In its 2016 Community Center Strategic Plan, Seattle Parks and Recreation (SPR) identified the Green Lake community center and pool to pilot a partnership aimed at expanding operating hours and addressing capital needs. This sort of model is common, with many examples in our state, across the country and indeed around the world. Communities have embraced the benefits partners (whether nonprofit or for-profit) can bring, such as expertise and economies of scale.
Opinions about the proposal among residents in the neighborhoods the community center serves range from enthusiastic, or cautiously interested, to a small but vocal group that is strongly opposed. Jésus Aguirre, the SPR Superintendent, held the first community discussion recently to provide more information about the proposal, the fiscal constraints SPR is working under, the capital needs of Green Lake, and to outline how the city plans to go about exploring this proposal.
Many residents of Green Lake, myself included, feel that up until now there’s been a lack of transparency about the proposed partnership, including around SPR’s recommendation that the community center building needs replacing rather than refurbishing. Aguirre addressed some of our concerns, with a commitment to making public the assessment concluding replacement is necessary, and confirming that in any partnership SPR will maintain control over things like access and user charges.
Thousands of local governments of all political stripes use partnerships to run their pools and community centers, and in many cases supply capital for the facilities. Parks and recreation departments often find that for the money they’re already spending on operations, nonprofits can deliver taxpayers more, such as longer hours, additional classes or new programs altogether.
Close to home, the City of Edmonds has partnered since 2014 with Shoreline’s YMCA to staff its Yost Pool. In 2015, the city of Maplewood, MN, partnered with the YMCA to manage its pools, and last year to operate its community center. When the agreement was struck, Maplewood Park and Recreation Director DuWayne Konewko said, “[W]e have to find better ways to leverage our resources. If that involves collaborating with nonprofits, that’s what we should be doing … We want to ensure the viability of the community center. That’s the goal at the end of the day.”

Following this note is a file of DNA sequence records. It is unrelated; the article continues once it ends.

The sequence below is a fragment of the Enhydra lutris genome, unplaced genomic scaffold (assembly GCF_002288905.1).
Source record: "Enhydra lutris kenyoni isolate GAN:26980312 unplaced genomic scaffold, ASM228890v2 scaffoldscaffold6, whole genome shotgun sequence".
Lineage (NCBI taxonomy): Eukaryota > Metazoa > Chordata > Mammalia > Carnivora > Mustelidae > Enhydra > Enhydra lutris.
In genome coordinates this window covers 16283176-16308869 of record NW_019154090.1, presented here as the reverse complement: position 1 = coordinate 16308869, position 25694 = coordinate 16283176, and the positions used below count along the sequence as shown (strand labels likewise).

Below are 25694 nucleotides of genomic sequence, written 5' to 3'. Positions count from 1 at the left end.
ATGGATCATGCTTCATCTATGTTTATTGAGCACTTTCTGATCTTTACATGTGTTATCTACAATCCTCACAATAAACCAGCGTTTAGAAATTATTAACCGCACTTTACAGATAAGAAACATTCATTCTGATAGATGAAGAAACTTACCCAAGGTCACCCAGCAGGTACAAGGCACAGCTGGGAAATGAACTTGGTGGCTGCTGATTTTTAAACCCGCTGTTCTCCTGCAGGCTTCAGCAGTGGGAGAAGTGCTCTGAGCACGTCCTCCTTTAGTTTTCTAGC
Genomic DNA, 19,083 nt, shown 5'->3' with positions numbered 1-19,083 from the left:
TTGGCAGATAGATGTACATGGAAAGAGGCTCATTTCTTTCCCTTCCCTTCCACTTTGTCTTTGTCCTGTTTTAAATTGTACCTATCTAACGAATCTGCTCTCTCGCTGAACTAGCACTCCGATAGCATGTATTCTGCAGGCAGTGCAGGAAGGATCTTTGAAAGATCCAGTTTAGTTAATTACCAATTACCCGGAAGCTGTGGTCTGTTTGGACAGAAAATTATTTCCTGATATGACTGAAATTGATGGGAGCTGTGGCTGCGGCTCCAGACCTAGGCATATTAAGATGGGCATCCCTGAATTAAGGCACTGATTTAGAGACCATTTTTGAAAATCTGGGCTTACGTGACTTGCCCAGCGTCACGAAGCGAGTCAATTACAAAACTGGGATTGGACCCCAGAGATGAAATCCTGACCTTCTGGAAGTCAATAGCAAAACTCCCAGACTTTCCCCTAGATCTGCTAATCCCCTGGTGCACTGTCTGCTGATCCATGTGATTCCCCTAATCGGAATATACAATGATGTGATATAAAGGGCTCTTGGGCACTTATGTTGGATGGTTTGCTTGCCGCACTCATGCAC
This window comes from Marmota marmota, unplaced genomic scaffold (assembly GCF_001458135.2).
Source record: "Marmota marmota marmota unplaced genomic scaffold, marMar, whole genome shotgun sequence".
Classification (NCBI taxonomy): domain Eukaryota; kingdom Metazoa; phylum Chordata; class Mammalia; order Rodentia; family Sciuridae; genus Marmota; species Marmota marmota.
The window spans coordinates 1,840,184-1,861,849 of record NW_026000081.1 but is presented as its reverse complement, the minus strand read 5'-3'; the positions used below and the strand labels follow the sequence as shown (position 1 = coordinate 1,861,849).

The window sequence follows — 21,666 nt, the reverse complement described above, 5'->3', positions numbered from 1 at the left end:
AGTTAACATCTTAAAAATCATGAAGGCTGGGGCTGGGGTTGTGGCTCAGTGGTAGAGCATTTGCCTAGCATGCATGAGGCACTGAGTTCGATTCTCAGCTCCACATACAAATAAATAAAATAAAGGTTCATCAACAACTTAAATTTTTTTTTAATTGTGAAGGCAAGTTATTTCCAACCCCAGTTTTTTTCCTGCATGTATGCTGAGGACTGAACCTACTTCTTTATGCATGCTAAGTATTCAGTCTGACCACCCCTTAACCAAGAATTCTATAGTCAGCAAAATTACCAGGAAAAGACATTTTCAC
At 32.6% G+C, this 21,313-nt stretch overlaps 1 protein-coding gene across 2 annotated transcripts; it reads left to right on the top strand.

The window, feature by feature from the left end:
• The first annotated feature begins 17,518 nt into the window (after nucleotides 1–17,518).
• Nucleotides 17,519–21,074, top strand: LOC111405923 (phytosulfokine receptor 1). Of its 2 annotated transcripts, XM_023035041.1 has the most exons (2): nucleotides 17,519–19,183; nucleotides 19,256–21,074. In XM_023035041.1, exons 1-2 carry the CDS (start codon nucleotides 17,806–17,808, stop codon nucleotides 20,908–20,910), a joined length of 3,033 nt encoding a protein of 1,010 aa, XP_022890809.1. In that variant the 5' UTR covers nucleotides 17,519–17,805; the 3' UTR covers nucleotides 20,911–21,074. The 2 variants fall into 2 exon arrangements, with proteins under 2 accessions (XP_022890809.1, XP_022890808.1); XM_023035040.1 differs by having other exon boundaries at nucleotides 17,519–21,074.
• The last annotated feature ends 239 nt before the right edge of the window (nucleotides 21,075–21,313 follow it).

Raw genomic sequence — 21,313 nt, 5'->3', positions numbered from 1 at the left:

Based on his presentation, SPR’s superintendent appears to be taking the same pragmatic approach. Aguirre outlined how just to maintain the centers the city operates and meet today’s demand we need tens of millions of dollars, but only have a few million to spend each year. He also noted that given the city’s skyrocketing population growth, we need to be planning for future demand, meaning our already massive revenue shortfall is even worse than it appears.
Members of the community who spoke out against the proposal didn’t offer any new ideas. In fact, they simultaneously felt that the city betrayed them after they voted for the recent Parks Levy, which hasn’t funded the necessary improvements at Green Lake, and argued another levy, or a bond measure was the solution. For self-professed progressives, they certainly seem to be adopting a conservative approach to solving this problem, by supporting the failed policies of the past.
Another argument offered in support of the status quo was that the pool and center ought to be staffed by city employees. So long as we’re receiving the services we want, it’s hard to understand why we should care who answers the community center phone or puts away the ping pong tables. Indeed, every morning we happily entrust the lives of our children to school bus drivers not employed by the city.
When using a partnership to assist with the capital required to replace the SPR’s aging centers, another benefit is in sharing the risk. The city (and governments in general) are notorious for budget blowouts–in March we learned that the cost of building light rail on I90 has shot up $225 million more than had been estimated. It’s easy to imagine a levy passing, the community center being torn down and the city discovering that their initial estimate was millions of dollars short of what’s required. We’d have a hole in the ground for months or years while more funds are found to complete the work.
Aguirre ought to be commended for looking for new ways to solve the issues SPR faces. What’s being proposed, if done right, works and is popular with residents in countless municipalities around the world. Those who are opposed are welcome to propose other ways of addressing the problem Green Lake and other city community centers are facing, but more of the same isn’t progress.